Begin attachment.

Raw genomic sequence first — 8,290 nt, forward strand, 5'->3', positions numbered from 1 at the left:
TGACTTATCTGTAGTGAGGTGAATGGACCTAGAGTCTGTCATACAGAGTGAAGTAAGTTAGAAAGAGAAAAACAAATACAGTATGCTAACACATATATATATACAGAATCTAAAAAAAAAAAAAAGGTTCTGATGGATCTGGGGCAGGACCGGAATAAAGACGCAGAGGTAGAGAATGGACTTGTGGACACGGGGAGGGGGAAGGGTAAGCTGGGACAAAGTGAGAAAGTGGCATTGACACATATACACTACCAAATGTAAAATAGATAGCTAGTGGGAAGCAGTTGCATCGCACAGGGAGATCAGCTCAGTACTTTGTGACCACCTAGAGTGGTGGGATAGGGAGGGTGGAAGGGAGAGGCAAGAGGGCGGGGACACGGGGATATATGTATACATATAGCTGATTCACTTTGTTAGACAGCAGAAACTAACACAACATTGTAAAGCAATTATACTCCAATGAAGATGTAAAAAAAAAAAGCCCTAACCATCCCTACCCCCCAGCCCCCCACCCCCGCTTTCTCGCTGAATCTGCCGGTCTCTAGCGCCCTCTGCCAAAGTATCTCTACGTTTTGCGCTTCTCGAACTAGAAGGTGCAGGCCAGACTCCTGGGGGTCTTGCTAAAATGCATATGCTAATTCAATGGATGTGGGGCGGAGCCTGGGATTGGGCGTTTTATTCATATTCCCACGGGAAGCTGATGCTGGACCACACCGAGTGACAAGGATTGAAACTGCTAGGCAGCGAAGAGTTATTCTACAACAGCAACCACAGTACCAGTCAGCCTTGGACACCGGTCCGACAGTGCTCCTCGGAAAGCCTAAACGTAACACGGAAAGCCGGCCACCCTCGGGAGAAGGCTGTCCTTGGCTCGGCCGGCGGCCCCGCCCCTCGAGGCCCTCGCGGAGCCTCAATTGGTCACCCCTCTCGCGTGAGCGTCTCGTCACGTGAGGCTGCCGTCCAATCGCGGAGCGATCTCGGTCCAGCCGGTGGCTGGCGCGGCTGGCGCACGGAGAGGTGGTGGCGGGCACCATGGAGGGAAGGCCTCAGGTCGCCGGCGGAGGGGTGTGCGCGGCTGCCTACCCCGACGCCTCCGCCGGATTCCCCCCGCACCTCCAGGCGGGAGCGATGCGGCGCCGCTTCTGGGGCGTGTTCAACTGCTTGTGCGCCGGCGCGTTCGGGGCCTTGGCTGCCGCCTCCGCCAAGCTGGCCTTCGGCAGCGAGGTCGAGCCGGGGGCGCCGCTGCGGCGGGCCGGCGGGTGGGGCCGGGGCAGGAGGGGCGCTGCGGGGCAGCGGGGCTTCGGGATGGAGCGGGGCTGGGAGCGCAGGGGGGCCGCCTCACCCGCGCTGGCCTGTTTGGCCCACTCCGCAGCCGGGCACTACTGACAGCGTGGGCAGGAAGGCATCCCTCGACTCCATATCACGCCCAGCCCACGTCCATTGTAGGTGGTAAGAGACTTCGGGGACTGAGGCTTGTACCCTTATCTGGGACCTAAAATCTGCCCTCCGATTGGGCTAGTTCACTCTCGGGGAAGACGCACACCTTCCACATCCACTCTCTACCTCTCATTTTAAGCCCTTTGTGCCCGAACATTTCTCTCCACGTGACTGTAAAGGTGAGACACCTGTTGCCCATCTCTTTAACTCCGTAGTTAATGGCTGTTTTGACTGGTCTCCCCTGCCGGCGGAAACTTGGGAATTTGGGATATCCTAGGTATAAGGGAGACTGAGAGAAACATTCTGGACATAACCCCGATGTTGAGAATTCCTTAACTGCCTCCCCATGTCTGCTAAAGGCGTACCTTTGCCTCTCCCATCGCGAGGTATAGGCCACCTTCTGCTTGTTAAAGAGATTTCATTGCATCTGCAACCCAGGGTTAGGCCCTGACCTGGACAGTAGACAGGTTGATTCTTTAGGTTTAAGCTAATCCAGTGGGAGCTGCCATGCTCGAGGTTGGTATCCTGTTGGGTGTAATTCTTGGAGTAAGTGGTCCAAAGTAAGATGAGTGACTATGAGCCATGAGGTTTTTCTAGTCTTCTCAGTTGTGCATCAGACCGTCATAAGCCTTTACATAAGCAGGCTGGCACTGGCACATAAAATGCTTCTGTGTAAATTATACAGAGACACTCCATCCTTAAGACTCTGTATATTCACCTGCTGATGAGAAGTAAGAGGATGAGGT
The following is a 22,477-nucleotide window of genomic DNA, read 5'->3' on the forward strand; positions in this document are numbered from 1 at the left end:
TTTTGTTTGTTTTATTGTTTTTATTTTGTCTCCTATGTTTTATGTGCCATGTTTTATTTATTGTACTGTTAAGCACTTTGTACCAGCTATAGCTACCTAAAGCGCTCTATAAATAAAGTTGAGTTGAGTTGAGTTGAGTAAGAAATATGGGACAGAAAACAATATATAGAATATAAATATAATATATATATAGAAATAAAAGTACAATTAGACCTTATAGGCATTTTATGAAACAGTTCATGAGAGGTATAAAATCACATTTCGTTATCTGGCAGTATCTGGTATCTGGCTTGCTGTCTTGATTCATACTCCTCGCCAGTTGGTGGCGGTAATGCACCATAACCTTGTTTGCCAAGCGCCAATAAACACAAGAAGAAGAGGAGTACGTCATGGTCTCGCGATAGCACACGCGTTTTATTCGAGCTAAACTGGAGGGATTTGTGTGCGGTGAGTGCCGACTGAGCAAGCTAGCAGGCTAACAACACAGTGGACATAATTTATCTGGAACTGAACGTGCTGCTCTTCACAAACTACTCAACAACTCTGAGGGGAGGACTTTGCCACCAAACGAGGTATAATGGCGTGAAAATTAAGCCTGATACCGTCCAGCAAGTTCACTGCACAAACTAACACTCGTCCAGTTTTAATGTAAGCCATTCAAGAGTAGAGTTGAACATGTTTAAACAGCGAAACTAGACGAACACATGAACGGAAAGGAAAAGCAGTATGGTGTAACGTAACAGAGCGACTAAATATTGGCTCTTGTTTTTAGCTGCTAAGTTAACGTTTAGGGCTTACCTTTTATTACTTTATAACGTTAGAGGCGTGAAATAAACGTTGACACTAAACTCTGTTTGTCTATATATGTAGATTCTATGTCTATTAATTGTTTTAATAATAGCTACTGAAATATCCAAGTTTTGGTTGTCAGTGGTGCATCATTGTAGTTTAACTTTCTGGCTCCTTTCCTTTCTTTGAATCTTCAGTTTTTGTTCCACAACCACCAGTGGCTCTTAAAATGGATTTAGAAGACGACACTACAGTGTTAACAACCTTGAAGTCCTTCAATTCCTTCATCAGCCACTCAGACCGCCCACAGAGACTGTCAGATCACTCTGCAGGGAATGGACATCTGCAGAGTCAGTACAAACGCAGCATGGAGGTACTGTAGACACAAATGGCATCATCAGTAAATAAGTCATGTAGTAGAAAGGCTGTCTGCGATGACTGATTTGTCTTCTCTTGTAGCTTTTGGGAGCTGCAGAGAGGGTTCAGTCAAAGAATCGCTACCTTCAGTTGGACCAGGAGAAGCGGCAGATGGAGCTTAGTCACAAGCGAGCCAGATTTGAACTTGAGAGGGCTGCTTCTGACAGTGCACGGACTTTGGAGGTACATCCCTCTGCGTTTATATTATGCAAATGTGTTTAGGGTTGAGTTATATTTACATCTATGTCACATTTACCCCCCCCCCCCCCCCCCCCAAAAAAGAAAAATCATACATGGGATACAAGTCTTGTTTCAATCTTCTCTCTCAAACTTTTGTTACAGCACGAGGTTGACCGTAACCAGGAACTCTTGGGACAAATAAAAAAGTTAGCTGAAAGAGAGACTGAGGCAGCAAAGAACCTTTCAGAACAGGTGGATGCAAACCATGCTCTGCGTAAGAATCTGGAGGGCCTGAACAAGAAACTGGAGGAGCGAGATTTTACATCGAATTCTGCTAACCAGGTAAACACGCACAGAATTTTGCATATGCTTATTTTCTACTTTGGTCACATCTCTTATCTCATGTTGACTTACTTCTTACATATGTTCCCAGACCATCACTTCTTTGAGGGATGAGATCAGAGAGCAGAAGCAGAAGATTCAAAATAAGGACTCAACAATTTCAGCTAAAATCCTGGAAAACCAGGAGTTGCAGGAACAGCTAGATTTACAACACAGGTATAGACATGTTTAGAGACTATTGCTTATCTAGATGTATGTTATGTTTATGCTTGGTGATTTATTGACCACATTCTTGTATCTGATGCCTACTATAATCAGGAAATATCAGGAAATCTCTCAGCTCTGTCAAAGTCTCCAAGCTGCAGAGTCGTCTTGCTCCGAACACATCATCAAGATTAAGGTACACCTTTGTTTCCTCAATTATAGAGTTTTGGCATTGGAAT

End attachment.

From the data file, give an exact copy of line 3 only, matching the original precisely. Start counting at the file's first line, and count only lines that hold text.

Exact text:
The following is a 22,477-nucleotide window of genomic DNA, read 5'->3' on the forward strand; positions in this document are numbered from 1 at the left end: